They are nearly as bad as Remoaners going crying, wailing, and sniffling biting their bottom lips to the High Court after they were flushed down into lavatorial history.

  24. oldtimer
    December 10, 2016

    OT: Just had a power cut of c20 minutes. I wonder if this is going to be the first of many as past (and so far present) governments have failed to put in place either an adequate energy policy, or even more important, adequate and reliable capacity despite billions being squandered on misplaced schemes to support an equally misplaced climate change agenda.

    1. fedupsoutherner
      December 10, 2016

      @oldtimer. Yes agree.

      Total nonsense. Just get fracking, stop all subsidies and get back to market forces. What with diesel generators and biomass burning wood the whole climate change religion is crap. All this renewable crap has cost us all a fortune and for intermittent power. No wonder we are all experiencing power cuts. Mind you, I would rather pay for coal than to pay for wind farms to switch off which happens all the time in Scotland.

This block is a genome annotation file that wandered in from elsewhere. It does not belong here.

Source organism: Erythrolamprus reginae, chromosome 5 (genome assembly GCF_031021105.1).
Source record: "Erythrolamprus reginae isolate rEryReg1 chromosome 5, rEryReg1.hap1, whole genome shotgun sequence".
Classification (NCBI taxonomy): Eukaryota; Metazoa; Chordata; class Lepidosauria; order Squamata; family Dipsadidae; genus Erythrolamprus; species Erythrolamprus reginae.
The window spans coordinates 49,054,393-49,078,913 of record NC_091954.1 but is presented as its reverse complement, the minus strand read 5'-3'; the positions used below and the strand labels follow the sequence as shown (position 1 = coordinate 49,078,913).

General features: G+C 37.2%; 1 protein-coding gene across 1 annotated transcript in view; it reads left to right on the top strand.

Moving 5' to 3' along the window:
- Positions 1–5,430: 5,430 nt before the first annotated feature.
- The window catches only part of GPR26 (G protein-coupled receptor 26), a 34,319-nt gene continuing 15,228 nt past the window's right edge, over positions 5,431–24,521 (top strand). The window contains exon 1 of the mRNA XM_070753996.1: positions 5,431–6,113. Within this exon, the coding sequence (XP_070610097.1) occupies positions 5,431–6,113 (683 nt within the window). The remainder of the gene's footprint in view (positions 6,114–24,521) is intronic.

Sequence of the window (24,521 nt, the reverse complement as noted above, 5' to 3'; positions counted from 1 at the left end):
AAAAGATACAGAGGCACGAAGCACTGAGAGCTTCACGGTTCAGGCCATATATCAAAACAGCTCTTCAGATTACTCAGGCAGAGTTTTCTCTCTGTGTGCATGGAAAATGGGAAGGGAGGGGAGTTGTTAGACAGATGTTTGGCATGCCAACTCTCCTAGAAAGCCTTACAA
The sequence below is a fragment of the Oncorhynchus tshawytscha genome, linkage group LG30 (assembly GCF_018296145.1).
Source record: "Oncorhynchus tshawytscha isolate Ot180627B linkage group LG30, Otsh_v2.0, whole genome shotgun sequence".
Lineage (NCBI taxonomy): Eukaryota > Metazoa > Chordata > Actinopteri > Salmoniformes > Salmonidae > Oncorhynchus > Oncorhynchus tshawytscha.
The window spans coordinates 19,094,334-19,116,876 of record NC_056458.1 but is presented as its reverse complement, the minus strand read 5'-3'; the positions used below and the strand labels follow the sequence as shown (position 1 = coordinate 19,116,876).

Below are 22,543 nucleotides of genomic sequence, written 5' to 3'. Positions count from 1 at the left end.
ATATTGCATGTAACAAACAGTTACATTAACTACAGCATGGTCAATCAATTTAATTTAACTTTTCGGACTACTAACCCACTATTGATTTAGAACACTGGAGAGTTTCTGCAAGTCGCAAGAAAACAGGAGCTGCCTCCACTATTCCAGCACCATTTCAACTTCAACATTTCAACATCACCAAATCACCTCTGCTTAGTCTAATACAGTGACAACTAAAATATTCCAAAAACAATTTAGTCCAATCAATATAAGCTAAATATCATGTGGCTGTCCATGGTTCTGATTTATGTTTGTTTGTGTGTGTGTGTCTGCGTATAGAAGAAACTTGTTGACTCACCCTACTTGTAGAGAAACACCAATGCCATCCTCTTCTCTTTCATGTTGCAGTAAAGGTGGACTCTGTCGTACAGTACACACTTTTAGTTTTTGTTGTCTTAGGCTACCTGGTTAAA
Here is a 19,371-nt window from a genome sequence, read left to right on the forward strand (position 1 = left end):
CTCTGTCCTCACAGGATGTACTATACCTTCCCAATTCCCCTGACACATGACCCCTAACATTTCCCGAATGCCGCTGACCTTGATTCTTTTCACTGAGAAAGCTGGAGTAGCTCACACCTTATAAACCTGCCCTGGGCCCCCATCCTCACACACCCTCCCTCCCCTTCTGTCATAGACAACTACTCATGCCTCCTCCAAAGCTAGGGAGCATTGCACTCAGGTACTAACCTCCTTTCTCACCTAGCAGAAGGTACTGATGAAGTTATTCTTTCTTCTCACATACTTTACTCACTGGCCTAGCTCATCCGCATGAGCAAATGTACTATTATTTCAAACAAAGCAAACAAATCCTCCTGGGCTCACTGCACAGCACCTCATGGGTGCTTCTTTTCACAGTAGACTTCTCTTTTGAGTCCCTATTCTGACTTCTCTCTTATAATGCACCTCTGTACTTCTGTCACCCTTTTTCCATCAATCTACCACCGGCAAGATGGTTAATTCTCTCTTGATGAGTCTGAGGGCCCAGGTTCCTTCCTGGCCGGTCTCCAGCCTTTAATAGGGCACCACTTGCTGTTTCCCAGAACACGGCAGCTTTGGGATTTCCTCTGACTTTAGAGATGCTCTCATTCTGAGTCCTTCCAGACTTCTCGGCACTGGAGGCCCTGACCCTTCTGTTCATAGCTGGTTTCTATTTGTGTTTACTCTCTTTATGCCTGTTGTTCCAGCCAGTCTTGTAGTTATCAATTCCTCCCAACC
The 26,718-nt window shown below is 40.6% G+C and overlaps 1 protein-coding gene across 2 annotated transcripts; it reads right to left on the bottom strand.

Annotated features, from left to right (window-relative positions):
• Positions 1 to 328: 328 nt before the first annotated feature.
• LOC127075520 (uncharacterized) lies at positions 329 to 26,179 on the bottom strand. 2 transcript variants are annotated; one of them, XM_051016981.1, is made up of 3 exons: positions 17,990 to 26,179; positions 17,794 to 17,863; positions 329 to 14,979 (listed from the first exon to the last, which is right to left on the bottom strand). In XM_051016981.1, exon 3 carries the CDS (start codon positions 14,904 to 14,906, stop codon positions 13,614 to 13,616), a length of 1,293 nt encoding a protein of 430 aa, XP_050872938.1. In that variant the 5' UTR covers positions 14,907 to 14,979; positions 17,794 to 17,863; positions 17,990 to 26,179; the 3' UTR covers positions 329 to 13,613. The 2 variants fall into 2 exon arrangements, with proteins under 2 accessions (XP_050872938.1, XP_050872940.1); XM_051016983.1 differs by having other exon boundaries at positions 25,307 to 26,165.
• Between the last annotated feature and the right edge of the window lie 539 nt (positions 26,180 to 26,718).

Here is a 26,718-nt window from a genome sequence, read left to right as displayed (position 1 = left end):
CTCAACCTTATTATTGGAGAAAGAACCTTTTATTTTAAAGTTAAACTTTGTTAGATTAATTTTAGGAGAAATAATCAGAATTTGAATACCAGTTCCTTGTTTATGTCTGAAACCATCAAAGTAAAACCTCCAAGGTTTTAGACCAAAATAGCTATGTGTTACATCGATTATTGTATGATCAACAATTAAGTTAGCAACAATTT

1. Lifelogic
        December 11, 2016

        Indeed a gross exaggeration, a industry funded by absurd grants, a bonkers religion and bogus (hugely exaggerated) science.

    2. rose
      December 10, 2016

      We had one the other day – no explanation – and there was one in London on another day. Don’t remember this since the seventies.

  25. Qubus
    December 10, 2016

    Off topic:
    Oh my dear. I have just been listening to Friday’s “Any Questions”. I really do wonder where the BBC gets its audiences from. They sound just like uninformed rowdies.

    1. Lifelogic
      December 11, 2016

      Also why do they choose such lefty loon PC staff and lefty loon panelists?

  26. Qubus
    December 10, 2016

    Sorry, “Question Time”. I must have got so excited that I confused the titles!

  27. Peter Martin
    December 10, 2016